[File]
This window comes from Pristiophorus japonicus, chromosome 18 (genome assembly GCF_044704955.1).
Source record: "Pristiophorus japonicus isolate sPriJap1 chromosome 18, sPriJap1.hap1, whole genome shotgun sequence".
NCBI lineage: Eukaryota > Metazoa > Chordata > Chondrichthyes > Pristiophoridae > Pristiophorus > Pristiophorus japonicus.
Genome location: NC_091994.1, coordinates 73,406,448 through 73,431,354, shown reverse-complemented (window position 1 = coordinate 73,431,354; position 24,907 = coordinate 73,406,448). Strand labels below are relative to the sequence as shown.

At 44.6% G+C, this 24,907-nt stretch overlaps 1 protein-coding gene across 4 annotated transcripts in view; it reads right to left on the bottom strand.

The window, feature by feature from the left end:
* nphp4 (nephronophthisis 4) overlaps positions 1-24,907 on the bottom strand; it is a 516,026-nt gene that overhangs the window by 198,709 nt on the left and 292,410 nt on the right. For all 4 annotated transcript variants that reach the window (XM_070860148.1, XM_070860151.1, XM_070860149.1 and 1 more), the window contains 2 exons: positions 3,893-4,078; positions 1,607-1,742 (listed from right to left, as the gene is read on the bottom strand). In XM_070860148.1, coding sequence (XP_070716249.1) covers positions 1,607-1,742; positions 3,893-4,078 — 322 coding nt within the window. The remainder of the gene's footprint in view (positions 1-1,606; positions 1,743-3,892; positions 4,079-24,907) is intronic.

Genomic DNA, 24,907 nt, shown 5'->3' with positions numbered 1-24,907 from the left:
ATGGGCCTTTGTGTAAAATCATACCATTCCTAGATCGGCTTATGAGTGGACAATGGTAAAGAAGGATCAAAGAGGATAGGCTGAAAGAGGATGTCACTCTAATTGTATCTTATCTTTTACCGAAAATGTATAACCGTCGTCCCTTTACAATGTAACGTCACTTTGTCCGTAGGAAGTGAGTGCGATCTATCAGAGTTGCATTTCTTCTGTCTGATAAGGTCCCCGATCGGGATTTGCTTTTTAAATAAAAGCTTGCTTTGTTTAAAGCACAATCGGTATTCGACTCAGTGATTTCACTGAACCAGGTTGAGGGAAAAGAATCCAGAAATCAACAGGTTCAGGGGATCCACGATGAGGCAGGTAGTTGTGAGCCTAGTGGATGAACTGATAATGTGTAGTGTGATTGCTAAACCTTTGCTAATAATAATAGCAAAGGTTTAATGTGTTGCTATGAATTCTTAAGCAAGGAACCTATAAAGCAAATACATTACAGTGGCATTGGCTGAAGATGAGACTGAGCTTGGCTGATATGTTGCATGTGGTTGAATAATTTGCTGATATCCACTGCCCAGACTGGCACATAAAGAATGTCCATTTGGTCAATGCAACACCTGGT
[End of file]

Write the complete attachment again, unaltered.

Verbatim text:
This window comes from Pristiophorus japonicus, chromosome 18 (genome assembly GCF_044704955.1).
Source record: "Pristiophorus japonicus isolate sPriJap1 chromosome 18, sPriJap1.hap1, whole genome shotgun sequence".
NCBI lineage: Eukaryota > Metazoa > Chordata > Chondrichthyes > Pristiophoridae > Pristiophorus > Pristiophorus japonicus.
Genome location: NC_091994.1, coordinates 73,406,448 through 73,431,354, shown reverse-complemented (window position 1 = coordinate 73,431,354; position 24,907 = coordinate 73,406,448). Strand labels below are relative to the sequence as shown.

At 44.6% G+C, this 24,907-nt stretch overlaps 1 protein-coding gene across 4 annotated transcripts in view; it reads right to left on the bottom strand.

The window, feature by feature from the left end:
* nphp4 (nephronophthisis 4) overlaps positions 1-24,907 on the bottom strand; it is a 516,026-nt gene that overhangs the window by 198,709 nt on the left and 292,410 nt on the right. For all 4 annotated transcript variants that reach the window (XM_070860148.1, XM_070860151.1, XM_070860149.1 and 1 more), the window contains 2 exons: positions 3,893-4,078; positions 1,607-1,742 (listed from right to left, as the gene is read on the bottom strand). In XM_070860148.1, coding sequence (XP_070716249.1) covers positions 1,607-1,742; positions 3,893-4,078 — 322 coding nt within the window. The remainder of the gene's footprint in view (positions 1-1,606; positions 1,743-3,892; positions 4,079-24,907) is intronic.

Genomic DNA, 24,907 nt, shown 5'->3' with positions numbered 1-24,907 from the left:
ATGGGCCTTTGTGTAAAATCATACCATTCCTAGATCGGCTTATGAGTGGACAATGGTAAAGAAGGATCAAAGAGGATAGGCTGAAAGAGGATGTCACTCTAATTGTATCTTATCTTTTACCGAAAATGTATAACCGTCGTCCCTTTACAATGTAACGTCACTTTGTCCGTAGGAAGTGAGTGCGATCTATCAGAGTTGCATTTCTTCTGTCTGATAAGGTCCCCGATCGGGATTTGCTTTTTAAATAAAAGCTTGCTTTGTTTAAAGCACAATCGGTATTCGACTCAGTGATTTCACTGAACCAGGTTGAGGGAAAAGAATCCAGAAATCAACAGGTTCAGGGGATCCACGATGAGGCAGGTAGTTGTGAGCCTAGTGGATGAACTGATAATGTGTAGTGTGATTGCTAAACCTTTGCTAATAATAATAGCAAAGGTTTAATGTGTTGCTATGAATTCTTAAGCAAGGAACCTATAAAGCAAATACATTACAGTGGCATTGGCTGAAGATGAGACTGAGCTTGGCTGATATGTTGCATGTGGTTGAATAATTTGCTGATATCCACTGCCCAGACTGGCACATAAAGAATGTCCATTTGGTCAATGCAACACCTGGT